Go to contents

KEPCO Relocation Plan Is Finalized

Posted May. 28, 2005 03:20,   


The South Korean government finalized the relocation plan of the Korea Electric Power Corporation (KEPCO) on May 27. According to the plan, also known as “1+2,” the country’s biggest state-run body will be relocated to a location outside the capital city along with its two affiliates.

The government had convened a meeting of municipal and provincial governors at Prime Minister Lee Hae-chan’s official residence in Samcheong-dong, Jongno-gu, Seoul, and finalized a basic agreement on the relocation of public organizations.

According to the agreement, the government will receive applications from 11 cities and provinces that want KEPCO to move to their areas, but Seoul, Gyeonggi, Incheon, Daejeon, and South Chungcheong Province will be excluded from the list of eligible applicants. Based on the submitted applications, the government will select the location. In addition, regarding the selection of two agencies that will be relocated along with KEPCO, and the relocation of the remaining 174 public institutions, cities and provinces agreed to accept the government’s decision.

Also, the government has decided not to take the suggestion to put a radioactive waste treatment facility in the proposed relocation area of KEPCO.

“The relocation of public institutions will be decided by considering the development status of a proposed area and its strategic industrial link with the characteristics of each institution. The finalized selection, including the location for KEPCO, will be announced in the middle of next month,” according to Seong Kyoung-ryung, chairman of the Presidential Committee on Balanced National Development.

In the meantime, since the agreement viewed the impact of KEPCO’s relocation would be lower than expected at first, competition between local government bodies to attract KEPCO is likely to be decreased.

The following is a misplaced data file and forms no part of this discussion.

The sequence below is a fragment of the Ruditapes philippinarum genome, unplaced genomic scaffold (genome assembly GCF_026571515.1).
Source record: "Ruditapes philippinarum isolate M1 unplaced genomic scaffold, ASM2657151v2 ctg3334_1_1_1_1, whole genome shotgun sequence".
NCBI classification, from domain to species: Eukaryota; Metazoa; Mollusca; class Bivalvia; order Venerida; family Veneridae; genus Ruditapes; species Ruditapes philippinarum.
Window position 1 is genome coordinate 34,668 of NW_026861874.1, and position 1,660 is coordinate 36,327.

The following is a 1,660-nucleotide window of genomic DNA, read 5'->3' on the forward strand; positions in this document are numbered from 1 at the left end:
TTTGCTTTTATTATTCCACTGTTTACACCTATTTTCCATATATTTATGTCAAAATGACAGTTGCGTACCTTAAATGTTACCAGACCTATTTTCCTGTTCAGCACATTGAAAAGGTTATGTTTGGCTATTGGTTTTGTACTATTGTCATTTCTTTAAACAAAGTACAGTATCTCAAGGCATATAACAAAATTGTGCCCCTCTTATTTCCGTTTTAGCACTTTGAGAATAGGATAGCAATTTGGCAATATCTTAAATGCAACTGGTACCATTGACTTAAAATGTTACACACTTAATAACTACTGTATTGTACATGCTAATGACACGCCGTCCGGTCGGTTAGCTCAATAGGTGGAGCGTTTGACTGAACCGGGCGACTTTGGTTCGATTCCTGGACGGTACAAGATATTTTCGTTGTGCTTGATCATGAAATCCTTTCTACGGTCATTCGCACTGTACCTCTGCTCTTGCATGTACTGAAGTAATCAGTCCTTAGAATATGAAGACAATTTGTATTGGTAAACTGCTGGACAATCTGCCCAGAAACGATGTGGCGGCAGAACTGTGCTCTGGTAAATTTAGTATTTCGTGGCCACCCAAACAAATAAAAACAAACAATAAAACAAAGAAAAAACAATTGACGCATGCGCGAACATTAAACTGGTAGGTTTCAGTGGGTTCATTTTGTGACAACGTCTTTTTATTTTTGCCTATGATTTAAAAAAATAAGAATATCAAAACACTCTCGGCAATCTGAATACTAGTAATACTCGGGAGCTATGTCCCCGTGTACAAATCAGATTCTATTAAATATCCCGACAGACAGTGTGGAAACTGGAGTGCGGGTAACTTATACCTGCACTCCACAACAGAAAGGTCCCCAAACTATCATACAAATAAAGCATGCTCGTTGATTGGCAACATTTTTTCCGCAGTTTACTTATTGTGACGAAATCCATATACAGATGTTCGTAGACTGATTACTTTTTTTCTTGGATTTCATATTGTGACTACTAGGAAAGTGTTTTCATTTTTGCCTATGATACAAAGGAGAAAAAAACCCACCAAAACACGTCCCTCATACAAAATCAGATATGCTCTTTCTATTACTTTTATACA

After announcing the agreement on May 27, Chairman Seong noted that a big hurdle is gone now.

This is because the relocation issue of KEPCO has been the biggest cause of friction between the central government and local governments, or among local governments. KEPCO’s relocation is expected to produce a remarkable effect that is five to six times larger than that of other public institutions.

Several working level talks and meetings between the central government and local government bodies have been held in order to review plans to leave KEPCO in the capital city, to reduce the number of existing public institutions in the area that KEPCO will be located to, and to relocate KEPCO along with a radioactive waste treatment facility.

The relocation of KEPCO was agreed upon rather easily. This is because leaving KEPCO, a symbol of state-run bodies, behind is highly likely to undermine public support for the policy of relocating public institutions outside Seoul. The problem was where to and how to relocate public institutions which had created disputes due to conflicting interests between local government bodies.

Because the agreement hit a snag, some ruling party members suggested a compromise proposal, also called as the “1+1” proposal. According to the proposal, when all 177 public institutions are relocated, each of 12 cities and provinces will have 14 to 16 public institutions in their areas, and the area where KEPCO will be relocated to will have only two public institutions: KEPCO and its one affiliate body.

In a meeting held on May 24, governors were opposed to the proposal, claiming that it would serve as a serious disadvantage to the location that KEPCO will be relocated to. It is also known that they also harshly criticized the plan to link the relocation with a radioactive waste treatment facility, saying that it would be over-intentional.

In the end, the central government and governors agreed to a plan to relocate KEPCO with its two affiliates on May 27. Regarding the reason behind the removal of linking the move with a radioactive waste treatment facility, sources said that the central government might intend to avoid criticism that the relocation area was pre-determined because the central government wanted to favor a particular area that requested approval for moving the facility to their area several times.

Chairman Seong said that in terms of the scale of the organization itself, the area that KEPCO will be relocated to will still be in a disadvantageous position.

On the other hand, this “1+2” plan might be much advantageous to metropolitan cities than to provinces. That is because several regions within a province might clash again over detail advantages.

Kang-Myoung Chang tesomiom@donga.com